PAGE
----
I’m back again with this allegedly-on-indefinite-hiatus column! Let me tell you all what kind of life I lead and friends I have: on Sunday 8/3, a very good friend of mine texts me to saying “[mutual friend’s boyfriend] is subjecting us to this film which I now feel obligated to share with you at some point soon“. I naturally asked her “what film?” and received this response:
I will only tell you if you swear not to Google it. You must go into this completely blind if you haven’t already heard of it (which you may have but then again, I’m thinking if you have heard of it you would have told us about it or made us watch it already)
By noon, there was a plan in place for me to come over and watch Ryan’s Babe on 8/9. I typed up this intro before heading over, so hold your nose – we’re diving right in together.
What’s The Plot?
Me to my friends, ten minutes in: Should I know who either of these [melon farmers] are?
Them: Get used to that feeling.
A young woman is assaulted by her bodyguard in the woods. She steals his gun, shoots him, and carjacks a young man named Ryan to escape to safety….
At which point we learn this is Ryan’s story and he’s fleeing from his hometown after rejecting his childhood friend Connie’s advances. She attempted suicide over it an her alcoholic father has vowed to blow Ryan’s head off for hurting her. This sets him off on an odyssey across Canada and the U.S. that will see him kidnapped by the mob, date raped by an aging widow, swindled by counterfeiters, beaten, drugged (frequently), and more!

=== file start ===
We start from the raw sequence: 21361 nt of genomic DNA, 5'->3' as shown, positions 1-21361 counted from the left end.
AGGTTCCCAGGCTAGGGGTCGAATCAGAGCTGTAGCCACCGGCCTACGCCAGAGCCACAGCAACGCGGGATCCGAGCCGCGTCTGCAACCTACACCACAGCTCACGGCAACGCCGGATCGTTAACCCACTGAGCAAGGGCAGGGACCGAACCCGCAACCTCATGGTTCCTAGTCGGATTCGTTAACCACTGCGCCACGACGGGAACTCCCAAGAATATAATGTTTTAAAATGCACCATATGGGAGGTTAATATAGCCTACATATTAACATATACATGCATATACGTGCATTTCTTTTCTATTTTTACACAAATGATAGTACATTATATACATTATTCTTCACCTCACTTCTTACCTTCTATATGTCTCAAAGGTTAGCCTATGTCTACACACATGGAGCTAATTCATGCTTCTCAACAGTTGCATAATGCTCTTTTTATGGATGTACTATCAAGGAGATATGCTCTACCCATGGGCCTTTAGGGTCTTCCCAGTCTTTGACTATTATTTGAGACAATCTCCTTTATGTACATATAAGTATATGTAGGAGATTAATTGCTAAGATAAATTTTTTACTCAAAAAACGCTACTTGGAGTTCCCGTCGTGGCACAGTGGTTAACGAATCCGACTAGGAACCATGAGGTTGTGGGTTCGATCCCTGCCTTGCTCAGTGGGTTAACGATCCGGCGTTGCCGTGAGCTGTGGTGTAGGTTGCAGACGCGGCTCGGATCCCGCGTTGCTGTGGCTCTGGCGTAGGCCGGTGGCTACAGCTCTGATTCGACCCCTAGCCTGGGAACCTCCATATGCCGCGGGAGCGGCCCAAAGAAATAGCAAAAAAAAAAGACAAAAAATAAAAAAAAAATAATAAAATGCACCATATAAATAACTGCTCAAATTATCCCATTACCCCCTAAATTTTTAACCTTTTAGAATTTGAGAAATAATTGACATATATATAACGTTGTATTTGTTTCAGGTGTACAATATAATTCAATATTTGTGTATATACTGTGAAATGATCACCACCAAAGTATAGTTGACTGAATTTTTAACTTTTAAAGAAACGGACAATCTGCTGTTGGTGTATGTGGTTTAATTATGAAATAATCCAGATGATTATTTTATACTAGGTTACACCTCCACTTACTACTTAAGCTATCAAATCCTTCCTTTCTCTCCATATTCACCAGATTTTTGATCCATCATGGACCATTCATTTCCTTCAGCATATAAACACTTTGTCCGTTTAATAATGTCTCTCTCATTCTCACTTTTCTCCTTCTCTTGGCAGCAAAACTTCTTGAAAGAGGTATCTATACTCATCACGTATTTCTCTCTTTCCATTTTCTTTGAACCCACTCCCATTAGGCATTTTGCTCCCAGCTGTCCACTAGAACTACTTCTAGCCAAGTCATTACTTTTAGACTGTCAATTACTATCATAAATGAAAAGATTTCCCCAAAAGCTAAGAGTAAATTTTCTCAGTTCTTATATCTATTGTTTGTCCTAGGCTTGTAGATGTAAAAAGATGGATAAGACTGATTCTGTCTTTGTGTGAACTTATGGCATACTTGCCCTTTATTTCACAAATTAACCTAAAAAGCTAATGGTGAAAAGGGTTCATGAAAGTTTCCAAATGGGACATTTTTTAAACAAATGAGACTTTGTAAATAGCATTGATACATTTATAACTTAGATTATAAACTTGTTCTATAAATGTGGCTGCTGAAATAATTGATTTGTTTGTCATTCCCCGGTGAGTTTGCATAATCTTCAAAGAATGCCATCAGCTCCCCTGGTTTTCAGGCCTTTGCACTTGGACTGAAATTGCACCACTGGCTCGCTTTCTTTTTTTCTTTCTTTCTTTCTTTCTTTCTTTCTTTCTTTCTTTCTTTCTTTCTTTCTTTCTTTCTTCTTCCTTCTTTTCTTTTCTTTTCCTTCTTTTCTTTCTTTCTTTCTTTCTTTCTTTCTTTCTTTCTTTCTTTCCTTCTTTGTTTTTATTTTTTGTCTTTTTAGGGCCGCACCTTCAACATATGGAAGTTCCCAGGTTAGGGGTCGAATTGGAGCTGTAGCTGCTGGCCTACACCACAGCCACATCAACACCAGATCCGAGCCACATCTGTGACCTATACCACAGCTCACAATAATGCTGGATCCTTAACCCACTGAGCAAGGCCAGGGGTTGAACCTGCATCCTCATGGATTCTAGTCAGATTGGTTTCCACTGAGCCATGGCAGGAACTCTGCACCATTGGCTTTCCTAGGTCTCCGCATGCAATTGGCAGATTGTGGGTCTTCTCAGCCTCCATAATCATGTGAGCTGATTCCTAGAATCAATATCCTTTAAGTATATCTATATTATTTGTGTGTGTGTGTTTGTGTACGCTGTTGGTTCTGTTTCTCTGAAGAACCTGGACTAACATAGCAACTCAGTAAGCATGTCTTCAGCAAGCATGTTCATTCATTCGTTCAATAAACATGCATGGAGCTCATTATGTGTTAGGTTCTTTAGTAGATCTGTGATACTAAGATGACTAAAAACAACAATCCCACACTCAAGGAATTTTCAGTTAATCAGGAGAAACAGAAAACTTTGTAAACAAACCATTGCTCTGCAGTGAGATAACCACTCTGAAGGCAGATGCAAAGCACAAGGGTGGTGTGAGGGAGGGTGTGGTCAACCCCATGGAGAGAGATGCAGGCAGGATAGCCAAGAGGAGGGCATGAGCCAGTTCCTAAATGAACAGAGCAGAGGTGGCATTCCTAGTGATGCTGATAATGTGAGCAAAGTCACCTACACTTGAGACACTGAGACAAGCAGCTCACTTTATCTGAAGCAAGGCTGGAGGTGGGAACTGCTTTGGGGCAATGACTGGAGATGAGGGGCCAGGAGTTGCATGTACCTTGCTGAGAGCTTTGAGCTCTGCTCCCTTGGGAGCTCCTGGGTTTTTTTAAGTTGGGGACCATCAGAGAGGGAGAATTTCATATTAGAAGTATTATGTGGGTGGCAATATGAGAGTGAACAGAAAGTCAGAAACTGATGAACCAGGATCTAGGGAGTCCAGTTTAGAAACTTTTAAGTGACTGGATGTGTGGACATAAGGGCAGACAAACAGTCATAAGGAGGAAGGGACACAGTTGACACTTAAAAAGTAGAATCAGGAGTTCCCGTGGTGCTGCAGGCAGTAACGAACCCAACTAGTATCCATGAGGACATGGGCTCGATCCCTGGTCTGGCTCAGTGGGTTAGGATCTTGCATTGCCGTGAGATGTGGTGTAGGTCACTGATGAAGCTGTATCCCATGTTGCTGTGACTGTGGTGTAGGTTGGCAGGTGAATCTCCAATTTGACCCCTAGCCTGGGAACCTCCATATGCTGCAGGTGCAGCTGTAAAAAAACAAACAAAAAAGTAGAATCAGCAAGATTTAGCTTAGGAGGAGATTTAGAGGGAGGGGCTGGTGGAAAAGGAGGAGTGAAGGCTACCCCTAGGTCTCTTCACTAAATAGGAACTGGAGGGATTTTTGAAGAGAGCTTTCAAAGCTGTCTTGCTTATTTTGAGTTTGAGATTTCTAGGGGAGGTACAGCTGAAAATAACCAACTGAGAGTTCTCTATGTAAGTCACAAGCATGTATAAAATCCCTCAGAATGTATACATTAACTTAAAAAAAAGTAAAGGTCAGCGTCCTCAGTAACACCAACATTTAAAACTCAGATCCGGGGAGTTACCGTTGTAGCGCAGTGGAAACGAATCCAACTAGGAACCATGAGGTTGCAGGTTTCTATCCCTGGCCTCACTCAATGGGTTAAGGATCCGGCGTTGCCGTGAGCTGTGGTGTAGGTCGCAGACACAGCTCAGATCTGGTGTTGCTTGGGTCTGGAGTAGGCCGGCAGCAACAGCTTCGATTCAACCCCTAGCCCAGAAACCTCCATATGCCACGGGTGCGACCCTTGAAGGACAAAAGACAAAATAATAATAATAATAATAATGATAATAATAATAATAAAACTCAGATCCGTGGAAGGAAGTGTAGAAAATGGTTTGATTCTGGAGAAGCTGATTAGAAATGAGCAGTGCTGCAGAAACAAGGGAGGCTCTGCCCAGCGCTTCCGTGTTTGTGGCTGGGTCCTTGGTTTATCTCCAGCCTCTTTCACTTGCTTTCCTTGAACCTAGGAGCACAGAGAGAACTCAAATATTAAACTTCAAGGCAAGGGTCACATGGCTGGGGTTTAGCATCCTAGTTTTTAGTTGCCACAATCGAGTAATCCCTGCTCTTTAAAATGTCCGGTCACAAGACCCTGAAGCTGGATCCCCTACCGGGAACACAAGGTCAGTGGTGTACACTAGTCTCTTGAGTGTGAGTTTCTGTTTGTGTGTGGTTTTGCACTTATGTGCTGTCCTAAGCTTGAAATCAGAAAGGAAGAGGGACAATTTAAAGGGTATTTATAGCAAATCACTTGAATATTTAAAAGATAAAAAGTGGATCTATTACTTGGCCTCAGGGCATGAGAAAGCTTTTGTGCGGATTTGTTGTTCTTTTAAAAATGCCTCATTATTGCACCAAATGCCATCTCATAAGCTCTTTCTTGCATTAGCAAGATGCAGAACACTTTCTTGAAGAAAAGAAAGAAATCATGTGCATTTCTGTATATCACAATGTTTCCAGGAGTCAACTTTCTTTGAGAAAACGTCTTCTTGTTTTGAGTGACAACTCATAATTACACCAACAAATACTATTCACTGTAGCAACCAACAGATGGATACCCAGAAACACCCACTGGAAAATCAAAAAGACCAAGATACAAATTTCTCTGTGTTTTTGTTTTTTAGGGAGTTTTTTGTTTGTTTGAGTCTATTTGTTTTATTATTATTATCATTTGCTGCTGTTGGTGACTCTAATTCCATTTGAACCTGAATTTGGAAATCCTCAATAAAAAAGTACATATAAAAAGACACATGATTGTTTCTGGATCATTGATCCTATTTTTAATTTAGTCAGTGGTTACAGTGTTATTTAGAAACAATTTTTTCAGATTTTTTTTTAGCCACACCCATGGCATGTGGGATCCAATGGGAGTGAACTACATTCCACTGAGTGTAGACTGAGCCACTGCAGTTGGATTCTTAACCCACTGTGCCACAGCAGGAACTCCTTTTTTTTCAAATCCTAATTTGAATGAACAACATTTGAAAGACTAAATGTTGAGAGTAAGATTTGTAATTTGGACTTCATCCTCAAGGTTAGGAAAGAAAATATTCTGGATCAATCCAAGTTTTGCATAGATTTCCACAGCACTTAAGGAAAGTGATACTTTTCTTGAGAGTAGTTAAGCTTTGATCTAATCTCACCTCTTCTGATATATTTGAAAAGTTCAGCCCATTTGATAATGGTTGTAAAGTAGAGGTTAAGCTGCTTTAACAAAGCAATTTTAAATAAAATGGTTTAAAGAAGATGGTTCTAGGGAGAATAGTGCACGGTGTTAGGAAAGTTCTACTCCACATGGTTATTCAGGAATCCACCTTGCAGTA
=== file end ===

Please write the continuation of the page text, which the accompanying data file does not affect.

Who Made This Beautiful Garbage?
Ray Ramayya, pHD – Canadian school superintendent by day and filmmaker by…other days. He joins Tommy Wiseau and James Nguyen in the “immigrant filmmaker with big dreams and little talent” category, writing/directing/producing a flick that is entirely enjoyable because of the love with which it was crafted, if not the quality.
Five Reasons to See It
- The entire movie, tip to tail, was dubbed in shootning. Vocal performances rarely match the physical, sound effects only occur intermittently, and at one point a character manages to have dialogue from two different people in the scene come out of his math.
There’s a mobster who quotes Shakespeare and speaks with all the sesquipedalian loquaciousness of Hank McCoy. He’s easily the best developed and most interesting character in this flick.
A drunken college poetry circle is super chill about the drunken middle aged redneck with a shotgun threatening to blow off their friend’s head.
Ryan is attacked at one point by vigilante cheerleaders who wreck his place, drug him, and drive him to Arizona. He wakes up with a $20 bill taped over his mouth and makes no attempt to resume the life he’d been leading…somewhere before this. The vigilante cheerleaders debuted, out of uniform, in the previous scene and never appear again. It’s that kind flick.
“I’m Sally. That’s not my real name.”
Before Seeing It: If the friend group I met Tommy Wiseau with recommends it, I imagine there’s something to it.
After Seeing It: …..I had hit up the Videonomicon website and purchased my own copy of the DVD before the movie had even ended, specifically so I could share the love with other friends.